Relics from Shakespeare's home shared in new virtual exhibition
Archaeological discoveries which shed light on the life and times of William Shakespeare are being showcased in a new free to access virtual exhibition.
3-D-scanned artifacts recovered from the site of the Bard's family home New Place feature in Searching for Shakespeare, an online museum exhibition curated by the Centre of Archaeology at Staffordshire University in collaboration with the Shakespeare Birthplace Trust.
Archaeologists from Staffordshire University carried out excavations of the site in Stratford-Upon-Avon between 2010 and 2016.
Nic Fulcher, the Shakespeare Birthplace Trust's New Place project manager, explained: "Given the fact that New Place was actually demolished twice (it was finally taken down in 1759) and that much of the material would have been re-purposed in other homes, expectations were not initially high, but as the soil was removed—and carefully sifted by hand—the lay out of the property started to emerge along with remnants of objects from the past."
William Mitchell, from the Centre of Archaeology, added: "Extensive evidence of the personal possessions, diet and the leisure activities of Shakespeare, his family and the inhabitants of New Place were recovered during the archaeological investigations, revolutionizing what we understand about his day-to-day life."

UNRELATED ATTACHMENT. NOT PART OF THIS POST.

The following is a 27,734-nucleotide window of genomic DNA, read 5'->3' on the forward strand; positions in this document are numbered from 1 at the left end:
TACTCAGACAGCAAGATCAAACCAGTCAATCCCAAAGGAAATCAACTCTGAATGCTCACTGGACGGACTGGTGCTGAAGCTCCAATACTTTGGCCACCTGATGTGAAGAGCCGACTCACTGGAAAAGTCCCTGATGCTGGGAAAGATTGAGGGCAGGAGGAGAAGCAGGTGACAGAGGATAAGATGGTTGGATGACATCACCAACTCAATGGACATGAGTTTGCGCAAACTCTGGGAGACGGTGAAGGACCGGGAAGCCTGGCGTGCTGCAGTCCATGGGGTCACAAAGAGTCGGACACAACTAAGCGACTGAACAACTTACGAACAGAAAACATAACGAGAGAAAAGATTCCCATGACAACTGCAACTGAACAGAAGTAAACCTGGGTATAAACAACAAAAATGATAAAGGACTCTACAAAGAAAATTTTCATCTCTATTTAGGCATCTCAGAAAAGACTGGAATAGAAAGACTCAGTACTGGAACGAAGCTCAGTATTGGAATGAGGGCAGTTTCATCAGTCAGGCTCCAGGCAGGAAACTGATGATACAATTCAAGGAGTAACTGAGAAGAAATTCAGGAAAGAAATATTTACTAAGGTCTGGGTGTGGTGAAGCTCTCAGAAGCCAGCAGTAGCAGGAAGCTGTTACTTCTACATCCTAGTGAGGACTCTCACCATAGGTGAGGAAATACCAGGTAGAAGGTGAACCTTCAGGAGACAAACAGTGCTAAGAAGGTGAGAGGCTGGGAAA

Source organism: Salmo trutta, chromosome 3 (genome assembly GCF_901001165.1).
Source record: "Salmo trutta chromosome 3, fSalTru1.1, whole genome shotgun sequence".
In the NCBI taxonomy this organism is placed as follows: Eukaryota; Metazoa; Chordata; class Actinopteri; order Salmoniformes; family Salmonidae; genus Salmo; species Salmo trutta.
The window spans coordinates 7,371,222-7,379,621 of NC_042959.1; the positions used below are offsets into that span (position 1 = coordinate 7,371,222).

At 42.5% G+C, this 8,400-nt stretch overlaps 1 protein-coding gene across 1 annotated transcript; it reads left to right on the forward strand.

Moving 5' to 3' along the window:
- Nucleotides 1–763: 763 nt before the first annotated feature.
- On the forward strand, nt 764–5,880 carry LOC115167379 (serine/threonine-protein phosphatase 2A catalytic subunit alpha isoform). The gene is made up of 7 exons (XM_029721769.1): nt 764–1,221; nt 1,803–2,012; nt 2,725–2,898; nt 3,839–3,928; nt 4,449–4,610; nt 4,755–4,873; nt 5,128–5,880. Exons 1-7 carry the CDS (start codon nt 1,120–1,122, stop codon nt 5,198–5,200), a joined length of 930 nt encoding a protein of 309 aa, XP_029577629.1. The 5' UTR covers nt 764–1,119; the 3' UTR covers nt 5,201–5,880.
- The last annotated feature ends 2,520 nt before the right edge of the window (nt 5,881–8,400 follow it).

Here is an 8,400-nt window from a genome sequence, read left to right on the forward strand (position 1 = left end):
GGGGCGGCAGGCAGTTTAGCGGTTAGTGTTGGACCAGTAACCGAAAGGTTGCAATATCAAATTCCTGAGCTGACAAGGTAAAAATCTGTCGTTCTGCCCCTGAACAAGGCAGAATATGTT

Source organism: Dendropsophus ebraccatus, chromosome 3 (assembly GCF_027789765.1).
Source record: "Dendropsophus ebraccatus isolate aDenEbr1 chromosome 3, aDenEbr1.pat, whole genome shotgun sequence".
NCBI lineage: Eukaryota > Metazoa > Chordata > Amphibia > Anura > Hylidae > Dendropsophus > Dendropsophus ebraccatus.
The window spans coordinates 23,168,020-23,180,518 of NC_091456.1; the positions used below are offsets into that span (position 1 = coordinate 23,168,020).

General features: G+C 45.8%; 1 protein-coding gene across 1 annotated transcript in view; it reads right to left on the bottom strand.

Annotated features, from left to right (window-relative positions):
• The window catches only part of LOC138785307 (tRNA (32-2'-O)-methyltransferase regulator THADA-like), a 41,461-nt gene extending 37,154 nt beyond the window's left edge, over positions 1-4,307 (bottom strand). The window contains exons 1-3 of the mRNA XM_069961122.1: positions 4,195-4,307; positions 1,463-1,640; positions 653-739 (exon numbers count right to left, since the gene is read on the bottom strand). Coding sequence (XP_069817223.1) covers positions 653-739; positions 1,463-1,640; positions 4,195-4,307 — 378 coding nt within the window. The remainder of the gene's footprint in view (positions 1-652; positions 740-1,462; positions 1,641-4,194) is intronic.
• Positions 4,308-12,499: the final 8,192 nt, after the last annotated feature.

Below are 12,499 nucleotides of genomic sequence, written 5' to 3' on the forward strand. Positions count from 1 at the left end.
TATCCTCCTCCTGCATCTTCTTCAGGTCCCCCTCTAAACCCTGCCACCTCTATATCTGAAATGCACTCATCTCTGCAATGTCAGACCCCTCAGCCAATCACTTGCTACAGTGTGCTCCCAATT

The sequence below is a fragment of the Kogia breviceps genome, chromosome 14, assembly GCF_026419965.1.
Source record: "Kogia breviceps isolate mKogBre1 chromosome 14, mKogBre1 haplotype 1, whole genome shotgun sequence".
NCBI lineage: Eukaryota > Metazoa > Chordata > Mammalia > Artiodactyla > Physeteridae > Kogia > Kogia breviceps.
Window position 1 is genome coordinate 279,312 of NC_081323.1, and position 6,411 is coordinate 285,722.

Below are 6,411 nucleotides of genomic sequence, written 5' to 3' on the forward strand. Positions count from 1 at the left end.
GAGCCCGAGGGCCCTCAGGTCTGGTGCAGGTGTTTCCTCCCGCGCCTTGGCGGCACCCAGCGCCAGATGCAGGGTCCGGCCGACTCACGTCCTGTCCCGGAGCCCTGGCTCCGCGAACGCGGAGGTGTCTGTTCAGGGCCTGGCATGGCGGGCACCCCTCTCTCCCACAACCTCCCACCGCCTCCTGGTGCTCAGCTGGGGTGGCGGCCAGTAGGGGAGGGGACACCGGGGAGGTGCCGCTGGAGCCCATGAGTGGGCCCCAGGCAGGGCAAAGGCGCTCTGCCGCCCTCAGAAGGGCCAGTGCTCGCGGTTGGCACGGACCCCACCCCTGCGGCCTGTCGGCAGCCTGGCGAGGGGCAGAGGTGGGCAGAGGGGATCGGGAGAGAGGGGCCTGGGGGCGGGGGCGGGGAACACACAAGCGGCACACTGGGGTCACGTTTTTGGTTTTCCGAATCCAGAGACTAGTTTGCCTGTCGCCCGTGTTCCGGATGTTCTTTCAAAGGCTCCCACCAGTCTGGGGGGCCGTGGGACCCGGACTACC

The objects in the exhibition, ranging from iron age pottery to medieval dice and buttons, have been scanned using structured light 3-D scanners. This process enables the production of 3-D models of objects which can be viewed, rotated and interacted with online.
The recovered artifacts, some of which may have belonged to Shakespeare himself, are presently stored in the archives of the Shakespeare Birthplace Trust, remaining inaccessible to researchers and the wider public.
"By curating this online exhibition of 3-D archaeological artifacts, we have been able to give people the opportunity to access and explore the results of our many years of research at the former site of William Shakespeare's home," William commented.
"It allows people to continue their enjoyment and understanding of archaeology and Shakespeare at a time when museums across the country are physically shut to the public."
The participatory and interactive database presents only some of the artifacts recovered from the New Place excavations and the Centre of Archaeology hope to digitize the entire collection in future.
William added: "The process is time consuming and costly, and as such we can only present a small number of the recovered artifacts. Planned future work in this area will look at accelerating the process and providing the opportunities and stimulus for more museum and archaeological researchers to create their own online exhibitions."